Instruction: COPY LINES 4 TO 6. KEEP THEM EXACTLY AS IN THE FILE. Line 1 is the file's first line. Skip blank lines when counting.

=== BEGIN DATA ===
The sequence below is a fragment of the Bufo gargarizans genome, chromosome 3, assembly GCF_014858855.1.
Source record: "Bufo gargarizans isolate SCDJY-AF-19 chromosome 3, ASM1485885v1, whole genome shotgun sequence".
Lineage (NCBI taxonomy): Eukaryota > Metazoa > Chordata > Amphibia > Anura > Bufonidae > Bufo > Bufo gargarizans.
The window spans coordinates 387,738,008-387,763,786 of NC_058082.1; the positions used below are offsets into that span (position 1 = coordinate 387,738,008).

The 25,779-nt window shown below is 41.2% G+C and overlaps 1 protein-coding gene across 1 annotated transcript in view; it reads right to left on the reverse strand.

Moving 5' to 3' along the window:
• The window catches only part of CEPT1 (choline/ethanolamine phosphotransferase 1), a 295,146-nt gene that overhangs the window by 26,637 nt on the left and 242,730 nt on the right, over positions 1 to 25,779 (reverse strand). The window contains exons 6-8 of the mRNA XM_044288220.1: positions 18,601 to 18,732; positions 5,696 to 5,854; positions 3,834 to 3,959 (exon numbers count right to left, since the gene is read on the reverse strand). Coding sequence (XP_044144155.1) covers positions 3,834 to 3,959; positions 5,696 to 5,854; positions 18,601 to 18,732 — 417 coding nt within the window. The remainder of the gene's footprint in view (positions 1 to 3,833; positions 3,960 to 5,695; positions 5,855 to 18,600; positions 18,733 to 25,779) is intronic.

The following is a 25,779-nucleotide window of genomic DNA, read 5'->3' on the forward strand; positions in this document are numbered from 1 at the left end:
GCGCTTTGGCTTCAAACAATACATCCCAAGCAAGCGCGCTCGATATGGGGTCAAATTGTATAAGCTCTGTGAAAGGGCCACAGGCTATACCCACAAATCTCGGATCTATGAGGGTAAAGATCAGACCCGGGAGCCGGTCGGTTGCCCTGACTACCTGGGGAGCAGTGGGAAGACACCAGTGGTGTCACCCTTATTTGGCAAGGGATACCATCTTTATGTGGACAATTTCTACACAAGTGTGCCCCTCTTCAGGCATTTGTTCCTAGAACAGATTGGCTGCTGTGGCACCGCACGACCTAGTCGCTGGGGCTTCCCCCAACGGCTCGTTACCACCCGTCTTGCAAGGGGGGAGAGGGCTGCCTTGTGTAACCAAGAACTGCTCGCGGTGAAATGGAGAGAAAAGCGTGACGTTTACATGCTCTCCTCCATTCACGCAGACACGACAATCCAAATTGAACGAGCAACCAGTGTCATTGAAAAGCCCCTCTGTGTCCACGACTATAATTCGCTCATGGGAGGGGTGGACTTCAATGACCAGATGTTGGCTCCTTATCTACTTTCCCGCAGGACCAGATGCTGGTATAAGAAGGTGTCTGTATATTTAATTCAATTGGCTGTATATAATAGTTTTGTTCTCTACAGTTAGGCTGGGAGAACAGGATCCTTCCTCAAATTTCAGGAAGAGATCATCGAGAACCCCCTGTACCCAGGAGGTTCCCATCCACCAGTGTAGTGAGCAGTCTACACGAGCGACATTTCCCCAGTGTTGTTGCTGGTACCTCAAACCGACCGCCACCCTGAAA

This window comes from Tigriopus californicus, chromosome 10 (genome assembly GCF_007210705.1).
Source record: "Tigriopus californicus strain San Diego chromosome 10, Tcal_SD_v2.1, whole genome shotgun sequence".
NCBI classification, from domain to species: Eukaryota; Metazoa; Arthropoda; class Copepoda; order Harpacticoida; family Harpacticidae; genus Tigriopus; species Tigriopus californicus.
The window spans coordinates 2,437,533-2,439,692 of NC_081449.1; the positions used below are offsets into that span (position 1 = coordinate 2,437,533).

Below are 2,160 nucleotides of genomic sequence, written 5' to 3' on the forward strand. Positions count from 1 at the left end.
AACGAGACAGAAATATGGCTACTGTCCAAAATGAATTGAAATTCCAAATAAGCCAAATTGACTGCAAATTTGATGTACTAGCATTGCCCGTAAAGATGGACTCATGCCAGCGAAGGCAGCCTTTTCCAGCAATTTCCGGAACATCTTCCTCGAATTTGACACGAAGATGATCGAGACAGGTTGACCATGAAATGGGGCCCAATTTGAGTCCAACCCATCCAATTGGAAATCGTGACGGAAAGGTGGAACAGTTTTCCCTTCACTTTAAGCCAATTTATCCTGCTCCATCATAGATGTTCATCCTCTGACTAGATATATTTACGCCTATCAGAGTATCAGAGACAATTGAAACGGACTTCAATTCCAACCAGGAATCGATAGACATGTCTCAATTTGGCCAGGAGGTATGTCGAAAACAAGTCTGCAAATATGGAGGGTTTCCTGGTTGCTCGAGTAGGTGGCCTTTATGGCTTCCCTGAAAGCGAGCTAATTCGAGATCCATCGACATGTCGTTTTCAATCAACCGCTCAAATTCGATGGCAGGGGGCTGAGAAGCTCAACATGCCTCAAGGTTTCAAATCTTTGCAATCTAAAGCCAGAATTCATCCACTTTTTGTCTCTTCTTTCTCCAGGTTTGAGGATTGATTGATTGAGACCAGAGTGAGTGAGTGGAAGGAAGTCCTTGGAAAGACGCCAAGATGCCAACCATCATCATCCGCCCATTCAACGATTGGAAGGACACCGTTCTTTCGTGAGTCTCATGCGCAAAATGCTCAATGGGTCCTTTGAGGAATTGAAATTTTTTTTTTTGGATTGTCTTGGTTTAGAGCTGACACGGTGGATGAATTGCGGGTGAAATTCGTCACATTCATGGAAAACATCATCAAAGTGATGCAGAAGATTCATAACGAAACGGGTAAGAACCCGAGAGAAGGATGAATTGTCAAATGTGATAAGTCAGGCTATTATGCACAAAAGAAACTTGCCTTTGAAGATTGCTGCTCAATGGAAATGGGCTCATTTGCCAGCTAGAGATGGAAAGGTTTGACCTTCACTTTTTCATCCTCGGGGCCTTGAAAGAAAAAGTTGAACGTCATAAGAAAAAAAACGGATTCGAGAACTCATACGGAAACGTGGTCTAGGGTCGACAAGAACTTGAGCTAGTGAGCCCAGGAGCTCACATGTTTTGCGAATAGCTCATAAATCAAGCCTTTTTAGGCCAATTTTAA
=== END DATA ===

The window spans coordinates 387,738,008-387,763,786 of NC_058082.1; the positions used below are offsets into that span (position 1 = coordinate 387,738,008).

The 25,779-nt window shown below is 41.2% G+C and overlaps 1 protein-coding gene across 1 annotated transcript in view; it reads right to left on the reverse strand.

Moving 5' to 3' along the window: